Most Recently Added Most commentedBy Title | A-ZBy Author | A-Z

How can a small number of genes build a complex mental machine?

January 21, 2002 by Gary F. Marcus

The 5th Annual Edge Question reflects the spirit of the Edge motto: “To arrive at the edge of the world’s knowledge, seek out the most complex and sophisticated minds, put them in a room together, and have them ask each other the questions they are asking themselves.” Gary F. Marcus asks: how can genes build a mental machine?… read more

The Alcor Conference on Extreme Life Extension

November 21, 2002 by Ray Kurzweil

On November 15-17, 2002, leaders in life extension and cryonics came together to explore how the emerging technologies of biotechnology, nanotechnology, and cryonics will enable humans to halt and ultimately reverse aging and disease and live indefinitely.… read more

Toward closure: Open letter to Prof. Smalley

July 18, 2003 by K. Eric Drexler

Prof. Richard Smalley has criticized Dr. Eric Drexler’s concept of molecular assemblers. But in recent testimony, Smalley appears to have reversed this position. Drexler, who coined the term “nanotechnology” and is Chairman of the Board of Foresight Institute, again calls for Smalley to clarify his position on what is “perhaps the most fundamental issue in the field today.”… read more

Ray Kurzweil’s Dangerous Idea: The near-term inevitability of radical life extension and expansion

January 17, 2006 by Ray Kurzweil

“What is your dangerous idea?” Over one hundred big thinkers answered this question, as part of The Edge’s Annual Question for 2006. Ray Kurzweil’s dangerous idea? We can achieve immortality in our lifetime.… read more

Empowering the Really Little Guys

April 9, 2006 by Glenn Harlan Reynolds

“Individuals are getting more and more powerful,” says author Glenn Reynolds in his insightful new book, An Army of Davids. “With the current rate of progress we’re seeing in biotechnology, nanotechnology, artificial intelligence, and other technologies, it seems likely that individuals will one day–and one day relatively soon–possess powers once thought available only to nation-states, superheroes, or gods. That sounds dramatic, but we’re already partway there”–and nanotechnology may be the “ultimate empowerer of ordinary people.”… read more

Embrace, Don’t Relinquish, the Future

February 21, 2001 by Max More

Extropy Institute head Max More finds Bill Joy’s Wired essay uninformed, unworkable, and even unethical because it will slow down progress in medicine and other vital areas, he believes.… read more

The 10,000-Year Library

April 11, 2001 by Stewart Brand

Much of the information of the past–as well as the present–is endangered or lost forever. Underground rock vaults, “time mail,” and a museum built around a 10,000 year clock are some of the ideas for assuring that vital information survives future crashes of civilizations.… read more

If Uploads Come First

June 5, 2001 by Robin Hanson

What if we obtain the ability to upload our minds to an artificial medium? What if we can copy ourselves? In this 1994 essay, Robin Hanson looks at the possible social impacts of this question and how human values may evolve.… read more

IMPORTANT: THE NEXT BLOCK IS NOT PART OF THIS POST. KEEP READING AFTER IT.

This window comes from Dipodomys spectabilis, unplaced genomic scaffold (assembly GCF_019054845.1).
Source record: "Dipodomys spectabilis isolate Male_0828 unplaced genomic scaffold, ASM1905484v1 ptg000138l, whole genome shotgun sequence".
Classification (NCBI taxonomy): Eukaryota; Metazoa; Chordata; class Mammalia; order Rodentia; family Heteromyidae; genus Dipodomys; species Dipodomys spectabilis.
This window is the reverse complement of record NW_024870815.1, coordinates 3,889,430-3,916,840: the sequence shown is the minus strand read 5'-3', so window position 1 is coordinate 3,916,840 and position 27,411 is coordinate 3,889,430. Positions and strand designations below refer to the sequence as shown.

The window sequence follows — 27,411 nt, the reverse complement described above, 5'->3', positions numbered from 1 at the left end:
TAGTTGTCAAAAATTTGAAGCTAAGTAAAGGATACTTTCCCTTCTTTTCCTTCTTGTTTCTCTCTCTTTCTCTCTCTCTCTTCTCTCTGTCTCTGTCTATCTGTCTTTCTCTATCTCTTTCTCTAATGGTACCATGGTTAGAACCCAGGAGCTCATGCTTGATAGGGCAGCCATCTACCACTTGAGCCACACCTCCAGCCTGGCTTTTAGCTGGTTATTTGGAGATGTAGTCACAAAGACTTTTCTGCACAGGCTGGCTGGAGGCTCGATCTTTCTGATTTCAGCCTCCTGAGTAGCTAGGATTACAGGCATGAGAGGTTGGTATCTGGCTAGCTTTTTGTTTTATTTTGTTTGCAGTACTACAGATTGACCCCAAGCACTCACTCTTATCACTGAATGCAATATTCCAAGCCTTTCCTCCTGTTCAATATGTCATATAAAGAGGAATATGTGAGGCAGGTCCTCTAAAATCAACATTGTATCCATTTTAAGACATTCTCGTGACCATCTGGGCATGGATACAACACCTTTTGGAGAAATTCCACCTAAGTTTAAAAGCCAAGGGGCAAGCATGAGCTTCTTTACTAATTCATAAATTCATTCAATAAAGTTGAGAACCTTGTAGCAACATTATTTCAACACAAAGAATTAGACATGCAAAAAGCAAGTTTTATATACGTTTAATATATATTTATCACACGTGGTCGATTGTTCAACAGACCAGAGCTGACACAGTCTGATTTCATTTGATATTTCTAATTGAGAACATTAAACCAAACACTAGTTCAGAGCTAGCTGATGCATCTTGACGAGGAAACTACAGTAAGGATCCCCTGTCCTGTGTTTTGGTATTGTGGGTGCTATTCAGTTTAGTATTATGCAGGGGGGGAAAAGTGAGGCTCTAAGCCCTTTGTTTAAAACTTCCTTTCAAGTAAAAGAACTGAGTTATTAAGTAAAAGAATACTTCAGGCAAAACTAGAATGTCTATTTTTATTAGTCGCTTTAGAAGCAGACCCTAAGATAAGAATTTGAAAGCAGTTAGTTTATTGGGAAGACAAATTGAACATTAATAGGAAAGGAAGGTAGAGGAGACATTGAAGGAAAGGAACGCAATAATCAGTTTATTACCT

May the Smartest Machine Win: Warfare in the 21st Century

August 6, 2001 by Ray Kurzweil

How technology is changing the ways in which wars are fought, written for “The Futurecast,” a monthly column in the Library Journal.… read more

We Earth Neurons

September 18, 2001 by Daniel Dennett

Daniel Dennett on knowledge sharing and the fate of the planet, in which he contrasts individuals and their brains with the trillions of neurons that compose them. The planet has grown its own nervous system: us.… read more

Software, Property and Human Civilization

December 19, 2001 by Jordan Pollack

In this Edge talk, Jordan Pollack discusses a phenomenon that may restrict innovation: the inability to buy products, due to the established model of software licensing. What are the implications for human civilization?… read more

Forecasts and Alternative Futures

February 19, 2002 by Sohail Inayatullah

This third chapter from Situating Sarkar:Tantra, Macrohistory and Alternative Futures explores non-Western future visions, where progress can be seen in a more spiritual than materialistic light, through the eyes of poet and visionary Prabhat Rainjan Sarkar.… read more

A New Kind of Science: Analysis

June 24, 2002 by Scott Aaronson

This review of Stephen Wolfram’s new book addresses weaknesses in Wolfram’s notions of computational complexity, general relativity, quantum mechanics, and the Bell inequality violation.… read more

Personal Fabrication

October 31, 2003 by Neil Gershenfeld

The next big thing in computers will be personal fabrication: allowing anyone to make fully functioning systems — with print semiconductors for logic, inks for displays, three-dimensional mechanical structures, motors, sensors, and actuators. Post-digital literacy now includes 3D machining and microcontroller programming. For a few thousand dollars, a little tabletop milling machine can measure its position down to microns, so you can fabricate the structures of modern technology, such as circuit boards.… read more

Biocosm: Lecture at Hayden Planetarium

February 9, 2006 by James N. Gardner

Why is the universe life-friendly? Columbia physicist Brian Greene says it’s the deepest question in all of science. Cosmologist Paul Davies agrees, calling it the biggest of the Big Questions.… read more

close and return to Home